A difficulty with this poem is Meng Jiao's use of "dew" or 露. It is also a verb meaning to "show" or "reveal." So it sometimes seems to me to be used as "reveal" in the higher sense of "revelation" because he also speaks of "realization," "realizing" ideals or the failure to do so. "Wind" or 风 is also "manners" or "customs" and so "conservative ideas and expressions." The Chinese of the Tang don't really seem to distinguish between "heart" and "mind." The character 心 is ambiguous this way and so are 怀 and even 肠. It's always kind of both that they are talking about. So choosing an English one is always a diminishing of meaning in the translation.
I get the sense that this stanza in a critique of conservatism in poets and their poetry. Meng Jiao does not exclude himself from this critique. In fact, I think he is criticizing what he recognizes in himself. So "age" here is the weight of the past in poetry. This is further proof that Meng Jiao is leaving the 古文 ideals. He consciously shows this with 楚铁 or "bright iron" as this is one way to use the character for Chu without meaning the ancient kingdom. No iron in the time of Chu. The young horned dragon makes, unless my memory is failing, its first appearance here. I have no idea what it symbolizes in the Tang. But it returns with a vengeance in Mourning the Gorges. The Moonviewing Festival is also a celebration of poetry. And Meng Jiao is not impressed with the state of moon-viewing poems. Further down in the stanza, I think he is even criticizing other attempts to free poetry from the past, the "avoidance of food" and the "wearing of leaves." Meng Jiao knows what he wants from poetry. He just can't get it to flow out of his brush onto paper.
Even with the bit about lying in bed and feeling weak, I don't think Meng Jiao is old here or sick at all. I don't think he has even remarried yet. The oldness weighing him down is the writing of the past. He's sick of its burden and wants to strike out on his own. But, tellingly, he would like to be followed out there as well. It is a mistake to make too much of Meng Jiao being some cold, harsh outsider. He had plenty of poet friends. Even those, like Han Yu, who disagreed with his ideas, truly liked him. Just look at Han Yu's epitaph for Meng Jiao. They were like loving brothers. And in his official work, Meng Jiao had more support from his superiors than Bai Juyi ever got. I think Bai Juyi was larger than life to his superiors, who were known to quote him without knowing who they were quoting. Meng Jiao was not a poetry-star, like Bai Juyi and Yuan Zhen. But if you were around him, you liked him and his poetry.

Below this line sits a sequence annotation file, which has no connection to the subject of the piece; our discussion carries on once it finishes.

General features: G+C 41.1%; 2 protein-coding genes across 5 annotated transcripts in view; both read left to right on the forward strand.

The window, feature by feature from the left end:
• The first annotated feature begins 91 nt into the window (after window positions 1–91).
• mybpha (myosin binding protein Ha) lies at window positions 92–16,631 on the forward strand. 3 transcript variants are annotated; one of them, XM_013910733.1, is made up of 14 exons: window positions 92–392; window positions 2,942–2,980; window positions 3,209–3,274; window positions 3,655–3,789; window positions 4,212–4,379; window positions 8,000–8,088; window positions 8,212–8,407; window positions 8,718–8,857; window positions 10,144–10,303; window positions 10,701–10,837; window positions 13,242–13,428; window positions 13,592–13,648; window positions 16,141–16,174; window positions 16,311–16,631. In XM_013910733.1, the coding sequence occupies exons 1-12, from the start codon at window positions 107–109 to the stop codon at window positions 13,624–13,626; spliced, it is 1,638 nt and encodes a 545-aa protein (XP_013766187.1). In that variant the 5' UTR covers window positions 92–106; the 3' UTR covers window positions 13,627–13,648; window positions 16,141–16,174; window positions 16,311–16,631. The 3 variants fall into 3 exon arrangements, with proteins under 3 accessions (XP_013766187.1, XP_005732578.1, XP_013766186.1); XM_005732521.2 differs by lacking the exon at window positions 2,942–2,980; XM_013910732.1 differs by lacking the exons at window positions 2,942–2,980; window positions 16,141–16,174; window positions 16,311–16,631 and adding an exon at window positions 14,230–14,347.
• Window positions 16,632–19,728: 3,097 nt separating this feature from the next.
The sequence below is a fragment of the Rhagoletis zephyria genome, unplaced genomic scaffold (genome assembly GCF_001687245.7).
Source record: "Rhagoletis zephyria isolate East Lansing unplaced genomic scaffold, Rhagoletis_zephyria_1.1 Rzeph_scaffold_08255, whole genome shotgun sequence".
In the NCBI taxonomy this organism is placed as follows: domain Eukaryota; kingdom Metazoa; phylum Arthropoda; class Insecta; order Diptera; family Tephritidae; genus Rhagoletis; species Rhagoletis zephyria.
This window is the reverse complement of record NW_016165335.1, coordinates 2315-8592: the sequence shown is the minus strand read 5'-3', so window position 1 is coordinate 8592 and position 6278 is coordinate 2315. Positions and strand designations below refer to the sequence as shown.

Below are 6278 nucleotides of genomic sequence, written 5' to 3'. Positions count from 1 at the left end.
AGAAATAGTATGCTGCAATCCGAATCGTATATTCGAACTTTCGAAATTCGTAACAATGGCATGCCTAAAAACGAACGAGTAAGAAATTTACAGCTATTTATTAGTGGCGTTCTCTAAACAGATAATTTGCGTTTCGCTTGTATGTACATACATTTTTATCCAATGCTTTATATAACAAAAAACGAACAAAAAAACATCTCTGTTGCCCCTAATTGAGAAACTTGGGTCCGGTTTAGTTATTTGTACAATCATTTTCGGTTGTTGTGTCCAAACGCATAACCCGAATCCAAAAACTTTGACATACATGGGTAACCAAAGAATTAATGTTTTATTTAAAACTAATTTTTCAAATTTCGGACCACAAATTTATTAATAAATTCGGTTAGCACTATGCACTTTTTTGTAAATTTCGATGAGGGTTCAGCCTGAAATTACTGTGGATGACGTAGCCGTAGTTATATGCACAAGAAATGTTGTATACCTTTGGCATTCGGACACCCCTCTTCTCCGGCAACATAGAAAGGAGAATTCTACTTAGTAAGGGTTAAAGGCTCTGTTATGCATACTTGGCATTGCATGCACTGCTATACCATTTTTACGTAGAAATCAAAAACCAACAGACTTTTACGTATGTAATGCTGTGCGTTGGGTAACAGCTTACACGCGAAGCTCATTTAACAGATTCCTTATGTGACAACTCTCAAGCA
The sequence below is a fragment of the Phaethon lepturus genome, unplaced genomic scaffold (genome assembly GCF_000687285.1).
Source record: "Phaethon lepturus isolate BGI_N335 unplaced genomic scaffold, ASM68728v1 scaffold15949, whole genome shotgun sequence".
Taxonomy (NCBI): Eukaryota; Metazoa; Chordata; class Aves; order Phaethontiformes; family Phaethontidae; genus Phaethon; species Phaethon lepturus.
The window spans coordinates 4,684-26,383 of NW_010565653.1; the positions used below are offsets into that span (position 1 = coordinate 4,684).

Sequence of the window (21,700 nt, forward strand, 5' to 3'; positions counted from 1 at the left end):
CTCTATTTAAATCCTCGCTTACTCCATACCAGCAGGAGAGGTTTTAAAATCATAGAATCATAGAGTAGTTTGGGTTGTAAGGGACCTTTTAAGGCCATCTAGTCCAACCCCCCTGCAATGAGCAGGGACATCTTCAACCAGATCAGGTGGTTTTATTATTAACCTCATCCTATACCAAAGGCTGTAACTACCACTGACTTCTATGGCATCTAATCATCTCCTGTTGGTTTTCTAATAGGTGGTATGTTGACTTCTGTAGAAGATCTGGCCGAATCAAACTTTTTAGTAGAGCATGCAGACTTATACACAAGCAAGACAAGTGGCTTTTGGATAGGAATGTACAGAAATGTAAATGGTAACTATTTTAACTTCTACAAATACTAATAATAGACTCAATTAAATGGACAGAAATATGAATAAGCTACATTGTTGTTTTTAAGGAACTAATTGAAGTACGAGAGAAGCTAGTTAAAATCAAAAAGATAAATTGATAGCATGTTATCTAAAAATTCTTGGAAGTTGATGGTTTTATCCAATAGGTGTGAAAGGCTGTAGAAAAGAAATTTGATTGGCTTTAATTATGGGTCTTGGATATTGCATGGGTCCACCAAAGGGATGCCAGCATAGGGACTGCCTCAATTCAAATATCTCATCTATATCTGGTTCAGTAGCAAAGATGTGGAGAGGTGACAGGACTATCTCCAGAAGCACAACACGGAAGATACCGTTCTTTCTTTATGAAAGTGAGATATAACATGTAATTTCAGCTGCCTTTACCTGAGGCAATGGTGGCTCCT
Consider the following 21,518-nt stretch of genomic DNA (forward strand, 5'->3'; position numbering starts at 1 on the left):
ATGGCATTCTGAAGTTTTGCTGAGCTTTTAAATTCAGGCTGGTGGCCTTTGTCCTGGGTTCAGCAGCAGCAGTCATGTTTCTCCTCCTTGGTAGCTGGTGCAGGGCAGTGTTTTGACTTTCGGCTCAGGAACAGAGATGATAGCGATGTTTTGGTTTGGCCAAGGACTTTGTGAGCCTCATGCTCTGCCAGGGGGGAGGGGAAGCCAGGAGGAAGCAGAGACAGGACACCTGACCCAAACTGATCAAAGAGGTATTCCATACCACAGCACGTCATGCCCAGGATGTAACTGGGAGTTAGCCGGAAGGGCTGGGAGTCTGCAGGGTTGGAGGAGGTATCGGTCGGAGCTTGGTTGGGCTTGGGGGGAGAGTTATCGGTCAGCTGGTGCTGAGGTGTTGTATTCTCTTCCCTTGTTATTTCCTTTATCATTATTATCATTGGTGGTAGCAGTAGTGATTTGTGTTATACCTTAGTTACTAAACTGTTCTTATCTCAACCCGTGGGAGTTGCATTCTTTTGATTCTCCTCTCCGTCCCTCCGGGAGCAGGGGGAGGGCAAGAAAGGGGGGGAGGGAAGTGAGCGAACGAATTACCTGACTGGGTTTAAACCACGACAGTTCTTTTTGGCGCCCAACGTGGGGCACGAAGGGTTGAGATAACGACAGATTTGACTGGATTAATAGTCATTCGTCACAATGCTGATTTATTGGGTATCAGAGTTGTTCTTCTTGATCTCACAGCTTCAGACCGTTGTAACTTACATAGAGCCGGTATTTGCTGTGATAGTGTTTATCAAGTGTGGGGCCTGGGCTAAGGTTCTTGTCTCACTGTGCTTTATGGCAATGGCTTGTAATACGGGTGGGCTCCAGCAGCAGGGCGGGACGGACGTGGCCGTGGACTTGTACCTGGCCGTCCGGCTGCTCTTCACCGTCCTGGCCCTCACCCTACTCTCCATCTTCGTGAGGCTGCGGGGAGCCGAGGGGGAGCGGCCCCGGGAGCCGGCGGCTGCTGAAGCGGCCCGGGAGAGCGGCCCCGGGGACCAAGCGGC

I have said that Meng Jiao was an idealist. But perhaps that is just the cynic's way of expressing his own lack of idealism. So let's be clearer. Meng Jiao believed in the importance of poetry, that it could free the mind. Poetry cannot save a civilization. It can only save the individual. Most people will indeed howl if you try to open up their congealed thought. It's the gathering audience that contains ones listeners, those who would like a higher mind. You can see that Meng Jiao does not see poetry as separate from the realities of the world. He is aware of the pain at hand, as well as in the distance. I think his reference to empty bellies is literal as well as figurative. Bai Juyi had the distance of sympathy. Meng Jiao has the immediacy of empathy. This final verse puts the kay-bosh on PRC claims that Meng Jiao was an anti-Confucian proto-Marxist. Meng Jiao's thought was steeped in Confucian virtues. He did not break from the past. He broke from sentimental, weak nostalgia. He broke from the Tang conventions binding him to the rules of couplet and quatrain. He trumpeted the impotence of the Qin, which is the impotence of the Ming and of the Xian (that would be the current dynasty - 现代.)
Like the women poets of the Tang, Meng Jiao has fallen victim to shallow interpretation based on the comments of later writers taken out of context or, if not out of context, then translated anachronistically. The proponderance of primary sources for Meng Jiao is his own poems. Before I started translating him, no one had translated more than ninety of his poems. And, so far as I have seen, all such translations were tainted by those shallow preconceptions I just mentioned. We now have half-again as many Meng Jiao poems as when I started. But with over two hundred remaining, we can hardly say we know Meng Jiao.